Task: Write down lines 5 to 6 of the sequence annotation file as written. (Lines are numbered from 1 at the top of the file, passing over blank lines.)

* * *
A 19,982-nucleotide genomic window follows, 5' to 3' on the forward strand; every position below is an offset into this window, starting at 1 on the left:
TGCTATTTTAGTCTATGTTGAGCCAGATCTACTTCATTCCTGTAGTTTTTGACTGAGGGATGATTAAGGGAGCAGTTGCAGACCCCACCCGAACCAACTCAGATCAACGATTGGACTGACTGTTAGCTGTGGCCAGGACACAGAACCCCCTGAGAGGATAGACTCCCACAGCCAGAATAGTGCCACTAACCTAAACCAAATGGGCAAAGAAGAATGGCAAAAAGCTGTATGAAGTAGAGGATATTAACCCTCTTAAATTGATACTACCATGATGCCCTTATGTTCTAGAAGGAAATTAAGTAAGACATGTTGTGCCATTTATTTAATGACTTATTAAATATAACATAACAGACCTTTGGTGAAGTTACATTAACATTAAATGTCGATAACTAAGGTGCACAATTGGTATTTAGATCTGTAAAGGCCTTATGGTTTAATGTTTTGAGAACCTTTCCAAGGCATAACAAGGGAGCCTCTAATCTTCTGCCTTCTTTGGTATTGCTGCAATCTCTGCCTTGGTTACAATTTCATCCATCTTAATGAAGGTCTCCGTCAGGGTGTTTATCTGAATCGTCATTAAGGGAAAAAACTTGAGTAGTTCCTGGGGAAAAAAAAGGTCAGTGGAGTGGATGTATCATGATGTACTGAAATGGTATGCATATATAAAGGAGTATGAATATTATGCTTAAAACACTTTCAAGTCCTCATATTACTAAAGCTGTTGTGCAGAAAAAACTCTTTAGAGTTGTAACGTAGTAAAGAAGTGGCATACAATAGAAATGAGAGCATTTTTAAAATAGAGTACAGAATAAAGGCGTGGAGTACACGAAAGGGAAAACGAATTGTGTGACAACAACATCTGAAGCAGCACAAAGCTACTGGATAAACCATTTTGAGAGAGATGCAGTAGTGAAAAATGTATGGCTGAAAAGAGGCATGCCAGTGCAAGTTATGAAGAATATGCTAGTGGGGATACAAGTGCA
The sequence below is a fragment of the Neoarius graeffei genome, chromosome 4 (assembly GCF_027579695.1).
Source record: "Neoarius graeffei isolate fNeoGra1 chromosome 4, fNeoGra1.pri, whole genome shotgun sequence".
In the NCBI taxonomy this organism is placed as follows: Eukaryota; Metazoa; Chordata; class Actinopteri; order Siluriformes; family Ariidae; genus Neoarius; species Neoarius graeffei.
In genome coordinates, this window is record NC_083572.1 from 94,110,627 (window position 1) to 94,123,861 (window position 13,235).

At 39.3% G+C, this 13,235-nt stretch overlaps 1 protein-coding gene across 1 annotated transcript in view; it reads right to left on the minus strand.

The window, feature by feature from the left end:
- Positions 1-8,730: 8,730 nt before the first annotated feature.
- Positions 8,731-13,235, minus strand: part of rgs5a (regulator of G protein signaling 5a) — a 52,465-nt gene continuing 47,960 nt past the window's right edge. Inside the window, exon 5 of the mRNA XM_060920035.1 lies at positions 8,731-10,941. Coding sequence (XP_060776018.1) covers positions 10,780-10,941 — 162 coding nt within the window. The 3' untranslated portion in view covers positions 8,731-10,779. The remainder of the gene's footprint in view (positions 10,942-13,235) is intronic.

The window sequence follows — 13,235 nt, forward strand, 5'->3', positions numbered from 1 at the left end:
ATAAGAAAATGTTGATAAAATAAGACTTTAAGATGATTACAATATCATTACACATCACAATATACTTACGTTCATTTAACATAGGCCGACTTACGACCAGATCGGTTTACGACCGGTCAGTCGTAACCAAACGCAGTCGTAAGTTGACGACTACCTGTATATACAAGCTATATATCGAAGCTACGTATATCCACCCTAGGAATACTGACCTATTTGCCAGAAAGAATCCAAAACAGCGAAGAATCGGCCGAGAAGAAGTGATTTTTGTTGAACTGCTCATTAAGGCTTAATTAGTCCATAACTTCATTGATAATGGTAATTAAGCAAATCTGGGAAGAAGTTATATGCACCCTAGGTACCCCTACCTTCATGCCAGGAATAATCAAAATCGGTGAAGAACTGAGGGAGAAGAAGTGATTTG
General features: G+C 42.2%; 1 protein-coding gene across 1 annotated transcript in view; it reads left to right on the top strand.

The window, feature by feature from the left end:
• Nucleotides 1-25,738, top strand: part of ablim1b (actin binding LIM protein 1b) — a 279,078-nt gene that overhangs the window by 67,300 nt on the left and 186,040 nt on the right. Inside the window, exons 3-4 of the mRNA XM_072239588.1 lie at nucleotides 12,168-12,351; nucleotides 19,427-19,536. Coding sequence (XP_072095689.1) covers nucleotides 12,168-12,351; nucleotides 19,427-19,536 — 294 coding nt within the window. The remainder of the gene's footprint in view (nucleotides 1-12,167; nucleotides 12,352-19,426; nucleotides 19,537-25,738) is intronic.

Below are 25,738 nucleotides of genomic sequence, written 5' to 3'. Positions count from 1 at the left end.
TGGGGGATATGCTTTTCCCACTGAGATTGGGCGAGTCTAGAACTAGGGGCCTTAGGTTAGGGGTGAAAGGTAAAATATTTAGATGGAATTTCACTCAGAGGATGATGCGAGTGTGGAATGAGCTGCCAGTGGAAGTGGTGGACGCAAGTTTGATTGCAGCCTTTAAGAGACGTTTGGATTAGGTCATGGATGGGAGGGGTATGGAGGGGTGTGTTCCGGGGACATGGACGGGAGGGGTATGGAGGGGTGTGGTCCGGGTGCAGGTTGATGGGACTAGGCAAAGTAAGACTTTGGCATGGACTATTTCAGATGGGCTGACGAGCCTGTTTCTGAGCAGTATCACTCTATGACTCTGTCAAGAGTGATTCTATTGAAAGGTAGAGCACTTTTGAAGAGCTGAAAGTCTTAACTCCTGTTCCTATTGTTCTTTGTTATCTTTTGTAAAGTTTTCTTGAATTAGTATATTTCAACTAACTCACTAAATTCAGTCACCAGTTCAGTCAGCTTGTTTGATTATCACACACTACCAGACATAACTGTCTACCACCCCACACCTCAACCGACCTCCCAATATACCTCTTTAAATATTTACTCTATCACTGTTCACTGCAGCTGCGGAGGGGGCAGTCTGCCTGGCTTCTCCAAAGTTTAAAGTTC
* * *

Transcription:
In the NCBI taxonomy this organism is placed as follows: Eukaryota; Metazoa; Chordata; class Actinopteri; order Siluriformes; family Ariidae; genus Neoarius; species Neoarius graeffei.
In genome coordinates, this window is record NC_083572.1 from 94,110,627 (window position 1) to 94,123,861 (window position 13,235).